Being So Careful About The Things We Love

I hope this finds you and your family safe and reasonably “happy” in these troubled times. Holiday Season is upon us and I don’t think any of us has an idea of what the Holidays will look like this year. Speaking for my own family: For over 40 years Christmas afternoon and evening has been the one time each year that cousins, aunts, uncles, grandparents, parents and children all get together for a few hours. Will that happen this year?

For Kauai in general, Holiday Season has long been a peak time for tourism. Many businesses, large and small, rely on this season for achieving their revenue goals. These goals are already in shatters, from the drastic visitor drop-off for over 6 months and counting. Is there any hope that Holiday Season will help get some businesses going again? We have all enjoyed the traffic drop-off on our roadways. This has, however, come at a terrible cost, on many levels. Will Kauai be able to develop an economy that is not as tourism-based as pre-covid? 

Another positive of the drastic tourism drop-off has been a sharp drop in drownings in 2020. The only other year we have enjoyed such a drop off was the year after Iniki, again a period in which we weren’t able to host visitors. Since I myself have tried for decades to bring about fewer drownings on Kauai (and my ER job has shown me over and over the crushing effect of these drownings), one might think my overall mood is improved. But, other rough conditions we see in the ER have to do with stress, anxiety/depression, inability to purchase necessary medications, eating poorly, being houseless — and these conditions have not eased. In fact quite the opposite. So, like everyone else, I very much struggle with my mood and even if I’m having a good day, in the back of my mind I know that there are many others who aren’t. So any good day is tempered, and that many be the one thing that is normal these days. 

Regarding ocean safety, which is supposed to be the main focus of my quarterly piece in Kauai Family Magazine: No matter how it works out with visitors, we residents need to remember that Holiday Season = winter swells season. As I’m sure you know, these swells are often spawned by hurricane conditions far North in the Bering Sea. The swells take 4-5 days to make their way to our shores and we might ourselves be enjoying gorgeous weather this entire time, including when the swells hit. Those of us who aren’t Big Wave surfers know to not venture into our waters during the huge swell conditions. But even relatively small swells serve to create dangerous shorebreak conditions, dangerous waves-on-rocks conditions, and dangerous rip current conditions. 75% of our drowning victims are visitors, who are often not familiar with these conditions. But 25% are residents. So please be careful — in the water, and of course with your pandemic prevention measures. (Masks, social distancing, hand and surface washing, etc.)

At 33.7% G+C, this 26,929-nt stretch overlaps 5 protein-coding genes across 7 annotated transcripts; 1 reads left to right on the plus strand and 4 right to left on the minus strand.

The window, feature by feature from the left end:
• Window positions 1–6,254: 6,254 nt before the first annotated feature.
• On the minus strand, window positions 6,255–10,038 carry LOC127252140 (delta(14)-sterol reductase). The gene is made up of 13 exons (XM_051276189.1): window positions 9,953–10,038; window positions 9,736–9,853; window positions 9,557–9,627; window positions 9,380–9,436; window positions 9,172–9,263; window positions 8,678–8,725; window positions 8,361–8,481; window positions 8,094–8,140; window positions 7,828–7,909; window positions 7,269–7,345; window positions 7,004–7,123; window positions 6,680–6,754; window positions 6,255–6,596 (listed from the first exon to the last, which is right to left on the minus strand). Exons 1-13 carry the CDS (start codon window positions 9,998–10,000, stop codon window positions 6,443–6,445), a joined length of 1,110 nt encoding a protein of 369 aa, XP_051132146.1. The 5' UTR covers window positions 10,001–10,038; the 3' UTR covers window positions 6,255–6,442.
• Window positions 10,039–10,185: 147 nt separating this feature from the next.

A final comment: It’s sad, very sad, that we have to be so careful about things we love (i.e. the ocean and what it holds) and around people we love and enjoy. Can’t shake hands?? Can’t see each others’ smile?? Can’t give a hug, be it short or long?? Can’t visit our friends and relatives who might be in the hospital, or even sick in their own homes?? There’s a line in “Bye Bye Miss American Pie” that goes “I saw Satan laughing with delight.” Sometimes it seems that this is what’s happening. 

You’ll notice that I asked a lot of questions in this piece, and I gave very few answers. Another famous song line goes “The answer my friend, is blowin’ in the wind.” Not sure just what that means but I’m good with the line. Readers, please take care of yourselves, physically and mentally. A young poet once wrote, while working through the despair brought about by double amputations, “I am the master of my fate, I am the captain of my soul.”Easier said than done, but we can do it.